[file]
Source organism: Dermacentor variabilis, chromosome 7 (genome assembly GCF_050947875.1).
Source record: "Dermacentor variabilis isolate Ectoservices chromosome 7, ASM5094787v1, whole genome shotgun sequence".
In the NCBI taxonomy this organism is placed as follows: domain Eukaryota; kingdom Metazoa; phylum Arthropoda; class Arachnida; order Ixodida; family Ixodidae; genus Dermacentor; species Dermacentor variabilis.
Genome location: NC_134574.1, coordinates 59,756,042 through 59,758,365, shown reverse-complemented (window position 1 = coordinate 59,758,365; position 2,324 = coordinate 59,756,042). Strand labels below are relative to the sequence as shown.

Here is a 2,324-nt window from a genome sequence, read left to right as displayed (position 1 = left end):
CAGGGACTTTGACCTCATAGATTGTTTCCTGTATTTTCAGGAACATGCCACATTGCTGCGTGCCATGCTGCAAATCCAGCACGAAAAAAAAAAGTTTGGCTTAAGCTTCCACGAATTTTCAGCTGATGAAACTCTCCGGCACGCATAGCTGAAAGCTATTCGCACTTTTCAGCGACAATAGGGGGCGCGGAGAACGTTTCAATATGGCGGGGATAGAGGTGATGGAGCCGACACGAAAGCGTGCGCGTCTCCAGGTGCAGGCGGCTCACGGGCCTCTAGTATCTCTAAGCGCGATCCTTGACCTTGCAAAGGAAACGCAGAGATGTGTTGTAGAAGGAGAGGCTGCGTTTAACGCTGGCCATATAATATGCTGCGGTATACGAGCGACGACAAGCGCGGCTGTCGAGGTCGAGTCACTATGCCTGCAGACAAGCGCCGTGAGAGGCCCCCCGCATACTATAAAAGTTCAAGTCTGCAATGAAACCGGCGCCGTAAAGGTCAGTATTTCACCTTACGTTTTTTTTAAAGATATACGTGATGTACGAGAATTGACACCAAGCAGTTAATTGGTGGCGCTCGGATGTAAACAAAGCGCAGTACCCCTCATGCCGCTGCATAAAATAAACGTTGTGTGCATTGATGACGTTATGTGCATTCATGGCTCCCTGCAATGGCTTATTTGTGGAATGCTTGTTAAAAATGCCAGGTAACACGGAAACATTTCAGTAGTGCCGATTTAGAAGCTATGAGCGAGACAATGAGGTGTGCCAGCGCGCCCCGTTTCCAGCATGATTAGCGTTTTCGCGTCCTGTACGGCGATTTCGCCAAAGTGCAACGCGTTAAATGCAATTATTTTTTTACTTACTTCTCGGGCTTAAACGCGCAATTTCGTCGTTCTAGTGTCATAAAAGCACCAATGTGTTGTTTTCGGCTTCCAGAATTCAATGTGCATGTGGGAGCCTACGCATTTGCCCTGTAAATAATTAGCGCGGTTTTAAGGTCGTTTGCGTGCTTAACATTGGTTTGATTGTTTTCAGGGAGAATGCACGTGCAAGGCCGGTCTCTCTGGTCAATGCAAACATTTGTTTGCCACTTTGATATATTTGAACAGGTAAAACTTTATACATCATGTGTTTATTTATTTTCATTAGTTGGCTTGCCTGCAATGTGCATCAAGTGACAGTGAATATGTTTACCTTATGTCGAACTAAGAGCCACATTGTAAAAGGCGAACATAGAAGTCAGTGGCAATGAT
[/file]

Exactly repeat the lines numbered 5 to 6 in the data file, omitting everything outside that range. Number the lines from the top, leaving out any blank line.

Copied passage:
Here is a 2,324-nt window from a genome sequence, read left to right as displayed (position 1 = left end):
CAGGGACTTTGACCTCATAGATTGTTTCCTGTATTTTCAGGAACATGCCACATTGCTGCGTGCCATGCTGCAAATCCAGCACGAAAAAAAAAAGTTTGGCTTAAGCTTCCACGAATTTTCAGCTGATGAAACTCTCCGGCACGCATAGCTGAAAGCTATTCGCACTTTTCAGCGACAATAGGGGGCGCGGAGAACGTTTCAATATGGCGGGGATAGAGGTGATGGAGCCGACACGAAAGCGTGCGCGTCTCCAGGTGCAGGCGGCTCACGGGCCTCTAGTATCTCTAAGCGCGATCCTTGACCTTGCAAAGGAAACGCAGAGATGTGTTGTAGAAGGAGAGGCTGCGTTTAACGCTGGCCATATAATATGCTGCGGTATACGAGCGACGACAAGCGCGGCTGTCGAGGTCGAGTCACTATGCCTGCAGACAAGCGCCGTGAGAGGCCCCCCGCATACTATAAAAGTTCAAGTCTGCAATGAAACCGGCGCCGTAAAGGTCAGTATTTCACCTTACGTTTTTTTTAAAGATATACGTGATGTACGAGAATTGACACCAAGCAGTTAATTGGTGGCGCTCGGATGTAAACAAAGCGCAGTACCCCTCATGCCGCTGCATAAAATAAACGTTGTGTGCATTGATGACGTTATGTGCATTCATGGCTCCCTGCAATGGCTTATTTGTGGAATGCTTGTTAAAAATGCCAGGTAACACGGAAACATTTCAGTAGTGCCGATTTAGAAGCTATGAGCGAGACAATGAGGTGTGCCAGCGCGCCCCGTTTCCAGCATGATTAGCGTTTTCGCGTCCTGTACGGCGATTTCGCCAAAGTGCAACGCGTTAAATGCAATTATTTTTTTACTTACTTCTCGGGCTTAAACGCGCAATTTCGTCGTTCTAGTGTCATAAAAGCACCAATGTGTTGTTTTCGGCTTCCAGAATTCAATGTGCATGTGGGAGCCTACGCATTTGCCCTGTAAATAATTAGCGCGGTTTTAAGGTCGTTTGCGTGCTTAACATTGGTTTGATTGTTTTCAGGGAGAATGCACGTGCAAGGCCGGTCTCTCTGGTCAATGCAAACATTTGTTTGCCACTTTGATATATTTGAACAGGTAAAACTTTATACATCATGTGTTTATTTATTTTCATTAGTTGGCTTGCCTGCAATGTGCATCAAGTGACAGTGAATATGTTTACCTTATGTCGAACTAAGAGCCACATTGTAAAAGGCGAACATAGAAGTCAGTGGCAATGAT